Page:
John Schneider, July 11, 2009

NOAA Teacher at Sea
John Schneider
Onboard NOAA Ship Fairweather 
July 7 – August 8, 2009 

Mission: Hydrographic Survey
Geographical Area: Kodiak, AK to Dutch Harbor, AK
Date: July 11, 2009

Sheet L – Shumagin Islands

Weather Data from the Bridge 
Weather System: Overcast
Barometer: 1021.4
Wind: mild and veering*
Temperature: 12.1º C

Science and Technology Log 

One of the Fairweather's launches
One of the Fairweather’s launches

Today I got to go out on launch 1010.  The two primary launches on Fairweather are 29-foot diesel-powered (Caterpillar) single-screw aluminum boats.  I was real surprised to find that 1010 is 35 years old!  It’s in great shape.  Survey equipment on board includes the multi-beam echo sounder, computers, DGPS (Digital GPS gives positional accuracy to about 6 inches!) radar, radios and Iridium satellite telephones.  For “creature comforts” there’s a microwave and mini-fridge as well as a very efficient heater/defrost system.  Oh, by the way, there are no heads on the launches. (FYI – a “head” is marine-speak for a bathroom!)

Here I am on the launch monitoring all the data that’s being collected
Here I am on the launch monitoring all the data

Knowing this in advance, I didn’t have coffee or tea or a big breakfast. Turns out that when “nature calls” the rest of the crew goes in the cabin, closes the door, and you go over the side! Seems gross at first and then you realize that the 30 and 40 ton whales go in the ocean too (besides, it’s biodegradable!) The launches are carried on the boat deck (E-deck) in custom Welin-Lambie davits made for each launch. Welin-Lambie is a company over 100 years old and made the davits for a few ships you may have heard of – the British Royal Yacht Britannia, the Queen Elizabeth 2 cruise ship and oh, yeah, the RMS Titanic!  The cradles are self-leveling so when the Fairweather is in heavy seas they remain upright and stable.  The picture on the left shows 1010 in its cradle. When it’s time to launch the boat, the securing devices are released, the boat is swung out over the side and two >3 ton winches lower the launch to the rail of D-deck.  There it is boarded by the crew and loaded with the needed gear for the day.  It is then lowered into the water and sent on its way.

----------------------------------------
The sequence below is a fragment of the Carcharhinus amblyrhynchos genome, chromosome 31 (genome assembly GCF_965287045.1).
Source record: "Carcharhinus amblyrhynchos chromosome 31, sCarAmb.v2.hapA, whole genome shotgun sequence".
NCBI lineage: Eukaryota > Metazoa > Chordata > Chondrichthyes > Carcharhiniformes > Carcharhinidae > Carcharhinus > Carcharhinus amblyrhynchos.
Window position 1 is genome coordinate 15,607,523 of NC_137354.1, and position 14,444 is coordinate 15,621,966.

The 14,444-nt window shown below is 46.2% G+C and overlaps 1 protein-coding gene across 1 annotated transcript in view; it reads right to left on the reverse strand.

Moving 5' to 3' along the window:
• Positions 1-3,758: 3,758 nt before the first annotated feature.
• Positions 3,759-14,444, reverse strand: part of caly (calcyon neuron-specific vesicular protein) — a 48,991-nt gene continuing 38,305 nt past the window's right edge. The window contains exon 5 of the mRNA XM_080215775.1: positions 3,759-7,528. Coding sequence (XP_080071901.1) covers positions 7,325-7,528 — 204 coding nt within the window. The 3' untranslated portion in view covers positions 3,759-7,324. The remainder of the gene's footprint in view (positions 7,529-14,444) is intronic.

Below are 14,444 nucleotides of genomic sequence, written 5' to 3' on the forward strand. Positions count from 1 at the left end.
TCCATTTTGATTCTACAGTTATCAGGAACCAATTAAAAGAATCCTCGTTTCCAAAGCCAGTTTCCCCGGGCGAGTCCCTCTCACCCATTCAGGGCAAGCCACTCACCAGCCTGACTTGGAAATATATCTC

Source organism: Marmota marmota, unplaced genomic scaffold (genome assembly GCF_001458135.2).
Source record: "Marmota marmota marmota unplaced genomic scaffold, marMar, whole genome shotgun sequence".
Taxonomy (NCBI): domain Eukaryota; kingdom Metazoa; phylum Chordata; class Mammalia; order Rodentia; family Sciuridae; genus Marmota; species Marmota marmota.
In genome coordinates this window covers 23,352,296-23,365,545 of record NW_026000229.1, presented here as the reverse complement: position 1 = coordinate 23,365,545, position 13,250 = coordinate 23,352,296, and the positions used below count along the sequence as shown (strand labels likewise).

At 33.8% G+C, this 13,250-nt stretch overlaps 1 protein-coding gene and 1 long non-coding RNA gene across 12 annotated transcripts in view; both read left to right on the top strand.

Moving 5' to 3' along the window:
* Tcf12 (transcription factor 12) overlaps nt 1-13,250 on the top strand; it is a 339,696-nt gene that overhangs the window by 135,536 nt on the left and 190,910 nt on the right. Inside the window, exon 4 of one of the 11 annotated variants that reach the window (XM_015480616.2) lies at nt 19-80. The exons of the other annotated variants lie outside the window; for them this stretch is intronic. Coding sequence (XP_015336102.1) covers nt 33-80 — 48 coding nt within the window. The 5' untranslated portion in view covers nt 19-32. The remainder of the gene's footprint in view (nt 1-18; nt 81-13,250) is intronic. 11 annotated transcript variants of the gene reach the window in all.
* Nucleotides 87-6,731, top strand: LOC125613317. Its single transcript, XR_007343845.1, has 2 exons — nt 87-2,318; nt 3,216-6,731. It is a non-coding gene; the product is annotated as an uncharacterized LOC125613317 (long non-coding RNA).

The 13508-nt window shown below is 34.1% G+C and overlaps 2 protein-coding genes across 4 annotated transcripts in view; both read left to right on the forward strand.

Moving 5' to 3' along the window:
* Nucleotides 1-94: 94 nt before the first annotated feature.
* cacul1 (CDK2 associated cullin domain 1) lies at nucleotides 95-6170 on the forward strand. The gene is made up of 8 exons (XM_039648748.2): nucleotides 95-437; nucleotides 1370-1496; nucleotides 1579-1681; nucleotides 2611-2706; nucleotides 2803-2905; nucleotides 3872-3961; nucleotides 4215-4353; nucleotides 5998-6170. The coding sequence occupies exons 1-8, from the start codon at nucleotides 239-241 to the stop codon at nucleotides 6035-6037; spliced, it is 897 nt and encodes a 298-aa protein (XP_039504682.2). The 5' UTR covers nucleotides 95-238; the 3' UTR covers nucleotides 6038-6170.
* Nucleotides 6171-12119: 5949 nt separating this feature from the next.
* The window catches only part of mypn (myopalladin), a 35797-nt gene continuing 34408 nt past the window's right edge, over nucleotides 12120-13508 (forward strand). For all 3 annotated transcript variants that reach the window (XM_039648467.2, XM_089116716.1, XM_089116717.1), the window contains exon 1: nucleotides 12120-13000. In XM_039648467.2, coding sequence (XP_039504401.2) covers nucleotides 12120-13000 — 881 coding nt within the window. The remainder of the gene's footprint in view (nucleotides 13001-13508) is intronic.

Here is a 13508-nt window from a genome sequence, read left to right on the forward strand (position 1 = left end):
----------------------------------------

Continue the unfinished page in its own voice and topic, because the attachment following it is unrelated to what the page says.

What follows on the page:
Once we got to the area of our polygon (I’ll explain polygons later in the week) we began acquiring data by “mowing the lawn” – the process of sailing back and forth across a defined area collecting soundings1 (bottom depths.)  In every polygon we conduct a CTD cast (CTD = Conductivity Temperature Density.)  These three parameters determine the speed of sound in the water and are used to accurately calibrate the soundings. Once we had been working for a while with me observing – and asking what must have seemed like unending questions – PIC2 Adam Argento and AST3 Andrew Clos guided me to monitoring the data being acquired. As you can see on the left there are 4 monitors all running software simultaneously.  The picture on the right shows the keyboard and mice. The mouse in my right hand controls the windows on the three screens to the right which are data displays of received info. The left mouse controls which data are being acquired.

After a long day on the launch, it was great to see the Fairweather on this rainy day.
After a long day on the launch, it was great to see the Fairweather on this rainy day.

After lunch the coxswain4 (“coxin”) – AB Chrissie Mallory – turned the helm over to me to steer.  My first leg was headed North.  The positional displays on the Fairweather and its launches all have North being at the top of the displays.  (This is called – logically enough – “North Up”.)  I rocked! If I had to move off to the right a little, I turned right.  Need to move left, turn left. There’s a little delay between when you turn and the position as displayed on the screen.  Well, we got to the top of the section and turned around to head South.  I needed to adjust a bit to the right, so I turned right . . . BUT . . . the boat is now oriented 180º from the prior run.  So in turning right, I actually made the boat go left on the screen!  Oh NOOO!!! So I overcompensated the other way.  Then had to un-overcompensate . . . and so on.  I’m sure when they downloaded the data back on the Fairweather they were wondering what the h*** was going on. Eventually I got the hang of it and didn’t do too badly after a while, but I have a much greater appreciation of what appeared to be really simple at the outset.